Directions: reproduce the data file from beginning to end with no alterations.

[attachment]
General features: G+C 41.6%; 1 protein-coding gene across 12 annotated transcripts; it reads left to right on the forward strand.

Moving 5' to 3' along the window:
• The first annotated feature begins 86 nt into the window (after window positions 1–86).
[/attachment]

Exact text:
General features: G+C 41.6%; 1 protein-coding gene across 12 annotated transcripts; it reads left to right on the forward strand.

Moving 5' to 3' along the window:
• The first annotated feature begins 86 nt into the window (after window positions 1–86).